According to the results of the first study carried out on the possibilities of attracting Indian investment to Colombia, with emphasis on sectors of greater specialization, the repair and construction of vessels, despite being an emerging industry in Colombia, appears as one of 12 sectors in which Indian investments could boost important advances for the re-industrialization process of the country. At the same time working with Colombian companies will represent an opportunity for their Indian counterparts looking to strengthen their presence in the shipyard sector in Latin America. The study carried out by the Externado de Colombia Universityand Procolombia in 2020, bases its statement on the following aspects:
Today Colombia has a State policy, a clear guideline that commits the institutions at the highest level to enhance the development and internationalization of this sector. Concrete actions have not taken long to materialize: aiming to generate 40 thousand jobs in the medium term, Colombian government, through a program called PROASTILLEROS (decree 1156/2020), decided to promote the construction of all kinds of Vessels in the country. The rule eliminates import tariffs on 395 goods and raw materials that are not produced in Colombia and that are intended to build vessels. Companies can import such merchandise without tax or exemption from customs duties, this right is extensive to suppliers included in the chain of production.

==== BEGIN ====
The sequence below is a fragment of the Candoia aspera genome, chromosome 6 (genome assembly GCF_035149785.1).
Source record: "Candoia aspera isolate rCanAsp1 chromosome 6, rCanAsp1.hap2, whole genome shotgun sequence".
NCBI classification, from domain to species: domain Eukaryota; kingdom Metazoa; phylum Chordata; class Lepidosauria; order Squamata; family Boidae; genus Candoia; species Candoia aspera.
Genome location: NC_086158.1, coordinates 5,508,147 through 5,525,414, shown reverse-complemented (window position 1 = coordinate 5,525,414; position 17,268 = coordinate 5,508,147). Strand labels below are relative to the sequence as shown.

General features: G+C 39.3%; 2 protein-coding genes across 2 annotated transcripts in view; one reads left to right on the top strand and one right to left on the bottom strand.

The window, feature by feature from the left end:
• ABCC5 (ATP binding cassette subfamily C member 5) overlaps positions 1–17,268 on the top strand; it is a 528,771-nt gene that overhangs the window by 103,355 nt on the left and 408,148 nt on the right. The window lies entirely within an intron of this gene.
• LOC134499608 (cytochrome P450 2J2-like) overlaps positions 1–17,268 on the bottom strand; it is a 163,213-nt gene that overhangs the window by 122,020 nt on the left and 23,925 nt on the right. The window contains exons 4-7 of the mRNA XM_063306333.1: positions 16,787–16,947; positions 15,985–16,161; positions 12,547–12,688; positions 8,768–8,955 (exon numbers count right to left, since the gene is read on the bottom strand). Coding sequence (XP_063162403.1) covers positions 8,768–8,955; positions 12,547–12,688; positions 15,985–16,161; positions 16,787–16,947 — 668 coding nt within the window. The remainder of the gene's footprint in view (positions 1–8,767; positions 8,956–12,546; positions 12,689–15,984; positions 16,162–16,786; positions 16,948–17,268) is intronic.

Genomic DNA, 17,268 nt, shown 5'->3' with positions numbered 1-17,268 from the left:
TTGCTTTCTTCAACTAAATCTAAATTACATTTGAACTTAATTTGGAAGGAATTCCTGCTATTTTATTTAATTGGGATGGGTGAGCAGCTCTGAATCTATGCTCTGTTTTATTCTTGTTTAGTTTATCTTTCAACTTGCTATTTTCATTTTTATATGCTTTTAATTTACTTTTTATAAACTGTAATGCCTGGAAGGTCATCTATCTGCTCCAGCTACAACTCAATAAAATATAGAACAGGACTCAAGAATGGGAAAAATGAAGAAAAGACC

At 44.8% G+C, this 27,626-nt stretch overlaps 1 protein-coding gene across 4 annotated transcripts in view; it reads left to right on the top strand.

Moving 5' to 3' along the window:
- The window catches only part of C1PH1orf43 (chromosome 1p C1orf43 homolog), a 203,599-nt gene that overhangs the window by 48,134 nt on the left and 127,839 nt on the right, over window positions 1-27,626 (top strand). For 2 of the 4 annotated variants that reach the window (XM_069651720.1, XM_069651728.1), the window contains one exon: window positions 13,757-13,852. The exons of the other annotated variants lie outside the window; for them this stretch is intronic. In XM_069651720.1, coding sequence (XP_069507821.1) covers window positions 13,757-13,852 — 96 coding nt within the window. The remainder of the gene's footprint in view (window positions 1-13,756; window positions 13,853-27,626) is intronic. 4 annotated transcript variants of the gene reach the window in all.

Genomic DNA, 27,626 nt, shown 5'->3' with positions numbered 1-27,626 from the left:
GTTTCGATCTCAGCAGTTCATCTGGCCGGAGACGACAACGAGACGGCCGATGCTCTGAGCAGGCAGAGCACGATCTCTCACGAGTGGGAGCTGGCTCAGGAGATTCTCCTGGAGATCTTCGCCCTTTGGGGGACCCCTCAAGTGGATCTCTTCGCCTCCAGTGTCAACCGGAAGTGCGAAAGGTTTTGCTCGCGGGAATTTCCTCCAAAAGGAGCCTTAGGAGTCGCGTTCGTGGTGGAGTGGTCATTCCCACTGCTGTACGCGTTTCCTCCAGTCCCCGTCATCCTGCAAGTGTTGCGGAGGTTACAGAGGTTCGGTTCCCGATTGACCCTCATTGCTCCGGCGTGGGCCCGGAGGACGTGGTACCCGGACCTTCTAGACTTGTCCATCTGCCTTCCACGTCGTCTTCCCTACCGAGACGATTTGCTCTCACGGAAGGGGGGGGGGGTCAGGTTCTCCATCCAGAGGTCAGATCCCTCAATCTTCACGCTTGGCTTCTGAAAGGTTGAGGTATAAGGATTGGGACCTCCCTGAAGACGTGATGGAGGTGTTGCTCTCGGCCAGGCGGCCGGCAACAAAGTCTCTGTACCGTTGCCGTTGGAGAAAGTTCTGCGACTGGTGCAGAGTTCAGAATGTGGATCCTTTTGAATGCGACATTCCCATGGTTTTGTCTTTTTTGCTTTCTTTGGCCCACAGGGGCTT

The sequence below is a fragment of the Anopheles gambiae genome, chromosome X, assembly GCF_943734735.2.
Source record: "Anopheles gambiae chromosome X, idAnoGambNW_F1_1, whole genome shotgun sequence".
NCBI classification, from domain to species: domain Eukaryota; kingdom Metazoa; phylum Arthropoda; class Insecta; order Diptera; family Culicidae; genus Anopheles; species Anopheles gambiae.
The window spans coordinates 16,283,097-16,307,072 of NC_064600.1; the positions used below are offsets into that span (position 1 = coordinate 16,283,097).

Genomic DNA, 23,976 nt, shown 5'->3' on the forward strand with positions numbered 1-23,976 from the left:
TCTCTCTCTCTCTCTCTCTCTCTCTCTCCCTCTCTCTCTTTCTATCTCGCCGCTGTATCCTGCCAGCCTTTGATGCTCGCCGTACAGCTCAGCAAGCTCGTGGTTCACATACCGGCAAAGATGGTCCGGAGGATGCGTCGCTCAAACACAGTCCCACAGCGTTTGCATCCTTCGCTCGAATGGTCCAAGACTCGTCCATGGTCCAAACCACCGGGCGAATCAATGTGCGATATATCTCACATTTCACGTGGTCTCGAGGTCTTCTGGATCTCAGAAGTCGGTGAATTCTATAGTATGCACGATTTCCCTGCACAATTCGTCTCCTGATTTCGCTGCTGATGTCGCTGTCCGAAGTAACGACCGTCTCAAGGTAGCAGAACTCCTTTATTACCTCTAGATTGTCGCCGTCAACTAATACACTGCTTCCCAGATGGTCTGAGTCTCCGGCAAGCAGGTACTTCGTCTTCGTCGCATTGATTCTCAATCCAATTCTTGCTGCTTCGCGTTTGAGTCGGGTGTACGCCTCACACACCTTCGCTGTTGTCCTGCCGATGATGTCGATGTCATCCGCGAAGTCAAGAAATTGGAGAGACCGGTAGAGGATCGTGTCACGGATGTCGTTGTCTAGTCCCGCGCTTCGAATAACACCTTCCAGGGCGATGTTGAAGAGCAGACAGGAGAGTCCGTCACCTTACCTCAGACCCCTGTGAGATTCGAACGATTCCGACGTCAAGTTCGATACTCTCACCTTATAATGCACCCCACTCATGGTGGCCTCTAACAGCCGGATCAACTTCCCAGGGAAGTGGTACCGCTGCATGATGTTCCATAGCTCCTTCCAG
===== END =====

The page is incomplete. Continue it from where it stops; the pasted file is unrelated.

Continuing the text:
An additional variable becomes important in this venture. The lifting of the Jones Act, by virtue of which US-flagged vessels can only be repaired in shipyards in that country and in Colombia, thanks to the FTA, is a condition that opens a huge market in the Caribbean and that poses interesting challenges in quality and compliance for the country.
The proximity to the Panama Canal is a geographical fact that adds to its favour. As well as the presence of important shipping companies dedicated to the transportation of oil and other minerals along the Caribbean Basin in which countries close India are active producers like Trinidad and Tobago, Jamaica or Surinam. The cruise industry hit hard by the pandemic opens a new business line for shipyards in the region, those looking for refurbish.
Colombian industry works today through strategic alliances with its peers in European countries, mainly Spain. Some experiences of subcontracting the design and electronic systems for boats have been carried out in alliance with Indian companies, but there is no continuity in the relationship between both industries. In terms of supply, the sector in Colombia demands products from 14 branches of the manufacturing industry. According to Procolombia, producing a boat generates 1.9 million dollars in linkages.This supply of goods and services is guaranteed by the Colombian business fabric located in at least six regions of the country that are near to main ports.Colombia has 32 shipyards, 5of them accomplish international standards. Cotecmar in the military industry, Astivik, Ferroalquimar and Yumma are some potential counterparts of Indian Companies in Colombia.